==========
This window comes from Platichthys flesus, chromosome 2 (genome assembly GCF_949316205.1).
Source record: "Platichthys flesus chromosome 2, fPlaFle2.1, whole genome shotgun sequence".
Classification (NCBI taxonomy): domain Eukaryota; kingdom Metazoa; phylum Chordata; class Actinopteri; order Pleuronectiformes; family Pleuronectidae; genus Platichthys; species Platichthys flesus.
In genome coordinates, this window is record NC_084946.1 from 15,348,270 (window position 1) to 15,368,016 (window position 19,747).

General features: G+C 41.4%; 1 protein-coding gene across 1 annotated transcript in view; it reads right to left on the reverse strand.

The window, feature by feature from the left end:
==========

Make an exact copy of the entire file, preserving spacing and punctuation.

This window comes from Platichthys flesus, chromosome 2 (genome assembly GCF_949316205.1).
Source record: "Platichthys flesus chromosome 2, fPlaFle2.1, whole genome shotgun sequence".
Classification (NCBI taxonomy): domain Eukaryota; kingdom Metazoa; phylum Chordata; class Actinopteri; order Pleuronectiformes; family Pleuronectidae; genus Platichthys; species Platichthys flesus.
In genome coordinates, this window is record NC_084946.1 from 15,348,270 (window position 1) to 15,368,016 (window position 19,747).

General features: G+C 41.4%; 1 protein-coding gene across 1 annotated transcript in view; it reads right to left on the reverse strand.

The window, feature by feature from the left end: